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Old 26 February 2013, 06:13 AM
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Default Vaccines didn't end polio in the US?

I was reading some anti-vaccination forums because I get curious about the "other side." (Sometimes I read Bigfoot forums too.) I stumbled across a conspiracy theory that I've never heard before: The polio vaccine did not end polio in the US. I began Googling around for more information - of course, I couldn't find anything resembling an actual article. It seems like this rumor is being spread in the form of forum posts and extremely disorganized websites.

There seem to be various stories going around. Some say that polio rates decreased in the US only due to improved sanitation and decreased use of chemicals like DDT, and the vaccine had nothing to do with it. Some say that polio rates only appeared to decline because the diagnostic criteria for the disease changed. Some also assert that the polio vaccine causes diseases similar to polio, or possibly chronic fatigue syndrome.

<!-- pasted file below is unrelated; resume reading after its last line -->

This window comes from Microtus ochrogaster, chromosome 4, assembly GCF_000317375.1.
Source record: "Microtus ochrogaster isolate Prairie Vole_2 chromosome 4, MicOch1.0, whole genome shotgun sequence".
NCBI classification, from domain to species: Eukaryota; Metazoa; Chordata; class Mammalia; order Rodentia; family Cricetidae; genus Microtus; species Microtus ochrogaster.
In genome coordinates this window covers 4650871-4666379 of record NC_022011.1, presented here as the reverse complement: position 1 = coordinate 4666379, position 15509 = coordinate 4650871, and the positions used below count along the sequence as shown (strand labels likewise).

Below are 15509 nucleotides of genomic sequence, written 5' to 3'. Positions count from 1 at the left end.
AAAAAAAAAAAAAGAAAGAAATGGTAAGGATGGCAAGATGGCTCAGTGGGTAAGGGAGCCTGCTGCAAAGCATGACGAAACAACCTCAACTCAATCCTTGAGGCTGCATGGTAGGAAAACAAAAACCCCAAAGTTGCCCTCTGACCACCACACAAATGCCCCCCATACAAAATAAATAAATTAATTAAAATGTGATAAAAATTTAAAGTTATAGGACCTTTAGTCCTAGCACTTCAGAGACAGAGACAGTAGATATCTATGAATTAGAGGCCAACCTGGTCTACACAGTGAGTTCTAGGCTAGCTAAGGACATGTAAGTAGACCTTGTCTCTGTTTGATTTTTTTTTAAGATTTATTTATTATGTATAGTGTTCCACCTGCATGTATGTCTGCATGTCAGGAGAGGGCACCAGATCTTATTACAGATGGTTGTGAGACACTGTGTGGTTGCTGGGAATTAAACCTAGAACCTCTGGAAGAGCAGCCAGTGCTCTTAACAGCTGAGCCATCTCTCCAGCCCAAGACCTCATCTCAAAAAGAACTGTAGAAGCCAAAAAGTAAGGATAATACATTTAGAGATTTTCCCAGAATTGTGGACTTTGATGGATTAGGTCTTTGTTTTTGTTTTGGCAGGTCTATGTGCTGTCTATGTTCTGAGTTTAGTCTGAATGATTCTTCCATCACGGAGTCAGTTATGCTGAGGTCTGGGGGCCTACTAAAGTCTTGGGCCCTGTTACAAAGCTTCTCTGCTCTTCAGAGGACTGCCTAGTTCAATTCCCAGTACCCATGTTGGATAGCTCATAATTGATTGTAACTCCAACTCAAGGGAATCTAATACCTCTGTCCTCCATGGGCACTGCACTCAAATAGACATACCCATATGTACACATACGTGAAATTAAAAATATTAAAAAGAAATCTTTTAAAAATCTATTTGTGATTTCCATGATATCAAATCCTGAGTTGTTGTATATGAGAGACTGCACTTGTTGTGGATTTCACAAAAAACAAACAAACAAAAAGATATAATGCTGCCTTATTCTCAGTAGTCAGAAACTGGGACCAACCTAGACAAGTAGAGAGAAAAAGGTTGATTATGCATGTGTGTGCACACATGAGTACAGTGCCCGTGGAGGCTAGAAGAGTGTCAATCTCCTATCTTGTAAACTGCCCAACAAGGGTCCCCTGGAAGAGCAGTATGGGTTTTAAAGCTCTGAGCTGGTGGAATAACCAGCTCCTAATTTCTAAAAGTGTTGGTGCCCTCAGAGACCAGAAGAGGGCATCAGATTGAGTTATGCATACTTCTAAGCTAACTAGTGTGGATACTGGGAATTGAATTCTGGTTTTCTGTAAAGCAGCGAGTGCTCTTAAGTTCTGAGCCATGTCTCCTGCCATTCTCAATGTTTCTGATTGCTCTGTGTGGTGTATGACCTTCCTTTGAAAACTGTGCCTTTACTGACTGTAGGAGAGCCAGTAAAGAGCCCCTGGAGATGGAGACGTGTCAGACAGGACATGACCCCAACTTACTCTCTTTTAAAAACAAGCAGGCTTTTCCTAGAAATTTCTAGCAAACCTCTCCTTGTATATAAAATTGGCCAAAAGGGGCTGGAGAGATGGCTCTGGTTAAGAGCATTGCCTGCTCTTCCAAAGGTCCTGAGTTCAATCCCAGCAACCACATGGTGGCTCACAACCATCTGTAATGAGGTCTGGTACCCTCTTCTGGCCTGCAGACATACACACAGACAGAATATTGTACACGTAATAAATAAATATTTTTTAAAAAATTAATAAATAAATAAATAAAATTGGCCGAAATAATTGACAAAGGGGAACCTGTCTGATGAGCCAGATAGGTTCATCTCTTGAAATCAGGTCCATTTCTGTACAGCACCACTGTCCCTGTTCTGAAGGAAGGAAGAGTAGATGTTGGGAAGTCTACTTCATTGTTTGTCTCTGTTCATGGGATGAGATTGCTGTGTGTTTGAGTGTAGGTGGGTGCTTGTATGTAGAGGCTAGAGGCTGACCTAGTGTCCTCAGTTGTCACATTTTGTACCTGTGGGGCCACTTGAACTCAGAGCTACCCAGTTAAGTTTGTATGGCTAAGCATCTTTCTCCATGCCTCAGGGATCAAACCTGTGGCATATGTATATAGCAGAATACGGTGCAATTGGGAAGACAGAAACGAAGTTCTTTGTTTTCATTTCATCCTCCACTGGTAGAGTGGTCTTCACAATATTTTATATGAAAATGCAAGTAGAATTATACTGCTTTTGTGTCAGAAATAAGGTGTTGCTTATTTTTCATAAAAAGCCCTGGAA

Has anyone else encountered this particular urban legend? I'm curious about where it came from and the various forms it's taken over time.

If you're interested in some badly formatted and confusing websites:

Polio Was NOT Eradicated by the Vaccine

Hiding Polio
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  #2  
Old 26 February 2013, 06:15 AM
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I haven't encountered this UL. Nor have I encountered anyone who got Polio after getting the vaccine.

ETA: Oh, and not to dismiss the suffering of those with Chronic Fatigue Syndrome, but I'd take that over POLIO any day. I mean, really.
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Old 26 February 2013, 06:24 AM
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That website is full of baldly stated 'facts' that are blatantly false, misleading and ridiculous. But no one is going to change the mind of the anti vaxxers or open their minds to the truth. If they were old enough to remember what it was like to have seen people with polio (I am and also old enough to know we did have clean, potable, not potent for heaves sake, water and adequate sanitation) maybe they would be less vocal in their resistance to vaccinations. This is a particular hobby horse of mine since one of those victims was my best friend. I still hate to remember seeing her so helpless and in an iron lung. I wouldn't wish that on anyone.